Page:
The Curious Incident of the President in the Night-Time


When Sheen and I were very young, we had a neighbour called Mrs Gómez. She was always very quiet and small, and she was the oldest woman we knew. We calculated she must have been at least a hundred years old. She didn’t have a telephone or a television or a washing machine or a car or a microwave oven but nobody had microwave ovens because they hadn’t been invented yet. But she had a medium-sized dog called Barack. Barack wasn’t exactly like any of the dogs that came in my “Dogs of The World” book – he was a bit like a Labrador and a bit like a Poodle. Mrs Gómez used to say that her dog was of mixed race.


Barack was a very well-behaved dog and always wagged his tail when we saw him. Mrs Gómez never let us play with him because she didn’t want us to excite him. She didn’t think it was good for dogs to get excited. Sometimes Sheen would pull his tail and then he snarled at her but he never barked. Mrs Gómez used to take Barack for walks, down our street as far as the park, and I never saw him do any pooh although he used to wee on lamp posts.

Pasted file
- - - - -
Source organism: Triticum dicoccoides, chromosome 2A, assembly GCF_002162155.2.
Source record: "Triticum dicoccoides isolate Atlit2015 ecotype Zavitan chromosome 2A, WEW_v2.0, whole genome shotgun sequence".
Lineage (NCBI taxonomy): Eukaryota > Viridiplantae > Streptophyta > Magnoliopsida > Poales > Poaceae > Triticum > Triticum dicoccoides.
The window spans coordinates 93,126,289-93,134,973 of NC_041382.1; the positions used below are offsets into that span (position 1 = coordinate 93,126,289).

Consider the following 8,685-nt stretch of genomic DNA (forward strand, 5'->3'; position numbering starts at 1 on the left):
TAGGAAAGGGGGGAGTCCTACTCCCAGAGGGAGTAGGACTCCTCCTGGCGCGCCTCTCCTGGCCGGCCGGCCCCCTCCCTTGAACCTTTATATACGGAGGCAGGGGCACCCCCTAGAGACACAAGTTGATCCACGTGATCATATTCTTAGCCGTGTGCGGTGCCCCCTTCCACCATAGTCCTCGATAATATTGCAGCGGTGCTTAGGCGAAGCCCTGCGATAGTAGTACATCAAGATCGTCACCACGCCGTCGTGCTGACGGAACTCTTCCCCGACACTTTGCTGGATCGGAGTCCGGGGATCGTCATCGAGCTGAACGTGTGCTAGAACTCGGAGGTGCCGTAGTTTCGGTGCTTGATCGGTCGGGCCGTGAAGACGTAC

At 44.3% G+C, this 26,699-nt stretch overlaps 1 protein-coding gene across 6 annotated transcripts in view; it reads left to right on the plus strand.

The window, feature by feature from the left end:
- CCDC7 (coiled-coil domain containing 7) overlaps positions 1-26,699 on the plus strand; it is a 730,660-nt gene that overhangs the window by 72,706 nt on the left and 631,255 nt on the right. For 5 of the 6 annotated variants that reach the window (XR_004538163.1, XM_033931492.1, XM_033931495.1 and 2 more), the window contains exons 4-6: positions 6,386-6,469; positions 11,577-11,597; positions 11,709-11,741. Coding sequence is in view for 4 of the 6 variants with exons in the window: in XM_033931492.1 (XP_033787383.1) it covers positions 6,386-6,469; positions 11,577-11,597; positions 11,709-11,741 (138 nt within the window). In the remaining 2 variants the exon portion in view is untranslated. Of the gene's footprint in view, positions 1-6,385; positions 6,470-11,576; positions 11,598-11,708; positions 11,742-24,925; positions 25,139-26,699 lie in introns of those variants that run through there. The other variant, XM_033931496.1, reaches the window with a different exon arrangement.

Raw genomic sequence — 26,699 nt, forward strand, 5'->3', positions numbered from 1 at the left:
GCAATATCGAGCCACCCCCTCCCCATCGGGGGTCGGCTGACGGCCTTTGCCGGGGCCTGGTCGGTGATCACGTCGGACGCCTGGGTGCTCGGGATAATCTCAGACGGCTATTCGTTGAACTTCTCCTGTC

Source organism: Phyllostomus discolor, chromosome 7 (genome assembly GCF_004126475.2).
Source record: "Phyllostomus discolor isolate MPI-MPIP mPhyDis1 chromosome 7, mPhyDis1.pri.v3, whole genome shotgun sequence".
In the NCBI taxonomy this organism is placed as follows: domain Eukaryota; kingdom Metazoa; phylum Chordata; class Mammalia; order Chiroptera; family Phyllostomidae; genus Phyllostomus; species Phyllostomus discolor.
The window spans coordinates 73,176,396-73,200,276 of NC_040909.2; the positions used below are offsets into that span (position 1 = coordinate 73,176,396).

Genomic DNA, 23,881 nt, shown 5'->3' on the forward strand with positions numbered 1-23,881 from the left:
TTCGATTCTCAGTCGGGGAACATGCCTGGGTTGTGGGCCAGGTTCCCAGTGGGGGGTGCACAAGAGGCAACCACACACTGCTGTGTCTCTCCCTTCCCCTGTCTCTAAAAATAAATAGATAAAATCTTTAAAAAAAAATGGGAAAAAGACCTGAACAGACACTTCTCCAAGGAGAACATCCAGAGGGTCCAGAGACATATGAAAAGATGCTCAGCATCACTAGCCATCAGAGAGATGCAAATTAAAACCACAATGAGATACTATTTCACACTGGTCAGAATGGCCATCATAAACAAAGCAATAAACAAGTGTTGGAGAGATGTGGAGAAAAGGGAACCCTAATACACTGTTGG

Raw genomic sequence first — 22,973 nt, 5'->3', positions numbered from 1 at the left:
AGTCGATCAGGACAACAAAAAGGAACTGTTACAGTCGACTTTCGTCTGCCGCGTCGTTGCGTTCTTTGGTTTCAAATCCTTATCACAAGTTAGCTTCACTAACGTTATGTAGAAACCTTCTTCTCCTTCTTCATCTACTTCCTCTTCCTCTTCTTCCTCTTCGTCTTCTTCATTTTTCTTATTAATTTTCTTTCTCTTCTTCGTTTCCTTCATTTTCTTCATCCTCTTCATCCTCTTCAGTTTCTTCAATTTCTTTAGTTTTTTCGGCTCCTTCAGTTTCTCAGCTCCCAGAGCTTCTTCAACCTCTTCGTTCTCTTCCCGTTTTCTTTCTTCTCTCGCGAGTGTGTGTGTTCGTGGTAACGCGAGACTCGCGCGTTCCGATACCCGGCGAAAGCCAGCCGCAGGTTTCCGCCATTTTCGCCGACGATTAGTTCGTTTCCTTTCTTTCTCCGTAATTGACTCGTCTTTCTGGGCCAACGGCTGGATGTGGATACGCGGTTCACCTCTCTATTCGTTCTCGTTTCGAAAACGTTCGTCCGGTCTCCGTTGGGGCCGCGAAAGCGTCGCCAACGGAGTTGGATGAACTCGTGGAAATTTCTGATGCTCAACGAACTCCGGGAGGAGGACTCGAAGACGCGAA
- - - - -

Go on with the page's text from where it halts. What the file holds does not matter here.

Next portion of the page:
I had almost forgotten about Barack until his namesake appeared in American presidential politics. I said to Sheen, “Hey, Sheen, look. That American politician is called Barack, like the dog that Mrs Gómez had.” Mrs Gómez died many years ago and our parents went to the funeral while Sheen and I went to stay with our aunt. Sheen said, “Yes, but this man’s surname is Obama and the dog’s surname was Gómez.” I protested that dogs don’t really have surnames and I think I won this argument because Sheen couldn’t prove that Barack’s father’s surname was Gómez. It might have been Obama, for all I know. Or Smith. Or Parkinson. Or McCloud. Or García. Or anything, really. The most common surname in the world is Chang, so maybe Barack’s surname was Chang, which would be surprising because he wasn’t a Chinese dog, as far as I know, but I may be wrong. And anyway, if he had been Chinese he would have been served at a banquet because they eat dogs in China. I read this in my “A – Z World Food Guide”. It comes after “dodo”, which is a plump, flightless, slow-moving African bird that doesn’t exist any more because the Portuguese ate them all. Maybe they thought they were big fat chickens or something. I like chicken very much. It is one of my favourite foods and I eat it approximately 3.5 times a week on average. I wouldn’t like to eat a dog, though.